Summer 2010

Family and Relationships

Self-Esteem and the Bible

Mark J. Hulme

From ancient times, Judeo-Christian writings have offered many of the same perspectives now recognized by researchers as beneficial to building self-esteem. The Bible refers repeatedly to elements of mastery and self-efficacy, connecting “doing well” to “feeling good.”

For instance, in addressing Cain’s crestfallen response when God valued his brother’s tribute more highly than his own, He asked him, “Why are you angry, and why has your countenance [or, your face] fallen? If you do well, will you not be accepted?” (Genesis 4:6–7). The New American Standard Bible renders the first part of verse 7 as “If you do well, will not your countenance be lifted up?” God tells Cain that failure to live up to the expected standard leaves the door open to negative emotions, but that he should keep trying to overcome, or “rule over,” the failure in order to obtain the desired result and achieve the feedback that would lead to a justifiable positive self-view.

Many identify self-esteem with vanity or pride. What the Bible discourages, however, is not self-esteem per se but an overconfident estimation of one’s own abilities or worth. Humility is the remedy for too much or the wrong kind of self-regard. Philippians 2:3 notes that “instead of being motivated by selfish ambition or vanity, each of you should, in humility, be moved to treat one another as more important than yourself” (the NET Bible). As the King James Version puts it: “In lowliness of mind let each esteem other better than themselves.”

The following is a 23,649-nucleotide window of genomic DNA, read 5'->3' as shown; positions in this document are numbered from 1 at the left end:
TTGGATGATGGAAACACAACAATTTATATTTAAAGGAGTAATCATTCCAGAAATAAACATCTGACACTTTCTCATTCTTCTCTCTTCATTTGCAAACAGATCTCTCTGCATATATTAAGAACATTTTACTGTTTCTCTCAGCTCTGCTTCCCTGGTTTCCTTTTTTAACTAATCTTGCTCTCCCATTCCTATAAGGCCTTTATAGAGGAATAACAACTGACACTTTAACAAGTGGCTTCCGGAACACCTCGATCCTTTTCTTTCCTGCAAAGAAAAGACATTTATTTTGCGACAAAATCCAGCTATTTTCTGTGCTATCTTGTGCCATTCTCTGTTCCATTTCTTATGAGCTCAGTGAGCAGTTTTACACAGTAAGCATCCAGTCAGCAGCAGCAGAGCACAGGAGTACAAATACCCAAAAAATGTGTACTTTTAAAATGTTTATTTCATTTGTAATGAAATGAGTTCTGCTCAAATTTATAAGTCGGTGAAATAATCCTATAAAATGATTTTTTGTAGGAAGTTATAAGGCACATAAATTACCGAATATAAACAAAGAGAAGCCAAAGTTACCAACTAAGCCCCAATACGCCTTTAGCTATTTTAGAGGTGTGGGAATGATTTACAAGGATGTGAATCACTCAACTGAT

Evaluating one’s own abilities realistically is a prescription against antisocial, megalomaniacal behavior. But discouraging the vanity that comes from overestimating one’s importance or accomplishments does not negate the pleasure of doing well and feeling good as a result.

The Bible’s message on the subject is consistent: mastery is encouraged, success is to be celebrated, and effort will be rewarded. People often quote Ecclesiastes 9:10 in this regard, though the aphorism may ring more true as we get older and begin to appreciate the limited time each of us has: “Whatever your hand finds to do, do it with your might; for there is no work or device or knowledge or wisdom in the grave where you are going.”

By the same token, many biblical authors discourage a lack of effort. There’s no reward for choosing to abandon an endeavor because the way becomes too difficult or uncertain: “Let us not grow weary of doing good, for in due season we will reap, if we do not give up” (Galatians 6:9, English Standard Version).

Receiving praise for one’s effective mastery and developed ability can be very encouraging. Proverbs 3:4 notes that it is possible, even desirable, to “find favor and high esteem in the sight of God and man.” Working only for that praise, however, rather than for the goal of attaining mastery, can be a fleeting pursuit, a hollow phantasm. Galatians 1:10 is but one of several verses that cautions us against seeking the praise of others. The apostle Paul writes: “Am I now trying to win the approval of men, or of God? Or am I trying to please men? If I were still trying to please men, I would not be a servant of Christ” (New International Version)